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James Tiptree, Jr. has 2 past events. (show)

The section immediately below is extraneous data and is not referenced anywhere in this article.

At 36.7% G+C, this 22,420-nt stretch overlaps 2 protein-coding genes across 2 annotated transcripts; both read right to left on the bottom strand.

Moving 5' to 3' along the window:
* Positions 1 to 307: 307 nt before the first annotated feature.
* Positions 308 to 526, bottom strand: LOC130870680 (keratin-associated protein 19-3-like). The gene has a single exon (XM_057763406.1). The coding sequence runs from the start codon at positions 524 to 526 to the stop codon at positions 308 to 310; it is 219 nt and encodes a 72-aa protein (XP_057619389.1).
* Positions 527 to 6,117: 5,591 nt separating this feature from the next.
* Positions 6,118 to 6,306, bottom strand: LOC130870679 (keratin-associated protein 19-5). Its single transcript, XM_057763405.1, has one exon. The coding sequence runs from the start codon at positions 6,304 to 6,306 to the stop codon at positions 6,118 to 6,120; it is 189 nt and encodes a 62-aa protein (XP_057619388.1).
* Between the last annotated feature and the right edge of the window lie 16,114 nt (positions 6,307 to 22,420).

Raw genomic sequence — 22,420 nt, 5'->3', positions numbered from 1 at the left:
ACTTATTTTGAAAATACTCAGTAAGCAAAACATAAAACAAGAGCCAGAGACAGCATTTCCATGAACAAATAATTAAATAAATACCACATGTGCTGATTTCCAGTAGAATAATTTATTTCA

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Alice Bradley Sheldon, better known as James Tiptree, Jr., was born in Chicago, Illinois. At age six, she was taken by her parents on safari in Africa. Her mother, author Mary Hastings Bradley, wrote several books about their travels, including Alice in Jungleland (1927), a children's book that featured photos of her daughter. In 1934, Alice eloped with William Davey, a Princeton student she had met only five days earlier. The couple divorced in 1941 and Alice returned to Chicago, where she got a job as art critic of the Chicago Sun. During World War II, she joined the Women’s Army Auxiliary Corps and worked at the Pentagon in photo intelligence. At the end of the war, she was transferred to a different unit, where she married her commanding officer, Colonel Huntington Sheldon. In 1952, they both joined the CIA, where she again worked in photointelligence and studied political changes in Africa. Alice left the CIA in 1955 and resumed her education, earning a B.A. from American University in Washington, D.C., in 1959 and then a Ph.D. in experimental psychology at George Washington University. While completing her dissertation, she wrote several science fiction stories, which she published under the pseudonym James Tiptree, Jr., in order to separate them from her academic career. She became one of the most-respected writers in the sci-fi field, winning the Hugo Award for her novella The Girl Who was Plugged In (1973). During the period 1970 to 1977, she wrote prolifically and at great speed. Her stories were collected in several volumes, including Ten Thousand Light-Years from Home (1973), Warm Worlds and Otherwise (1975), Star Songs of an Old Primate (1978), Out of the Everywhere, and Other Extraordinary Visions (981), and Her Smoke Rose Up Forever: The Great Years of James Tiptree, Jr. (1990). She also wrote several sci-fi stories as Raccoona Sheldon, and some non-sci fi under other names. Her true identity came to light in 1977. She killed herself and her second husband in 1987. She received a posthumous Solstice Award and was inducted into the Science Fiction Hall of Fame in 2012.
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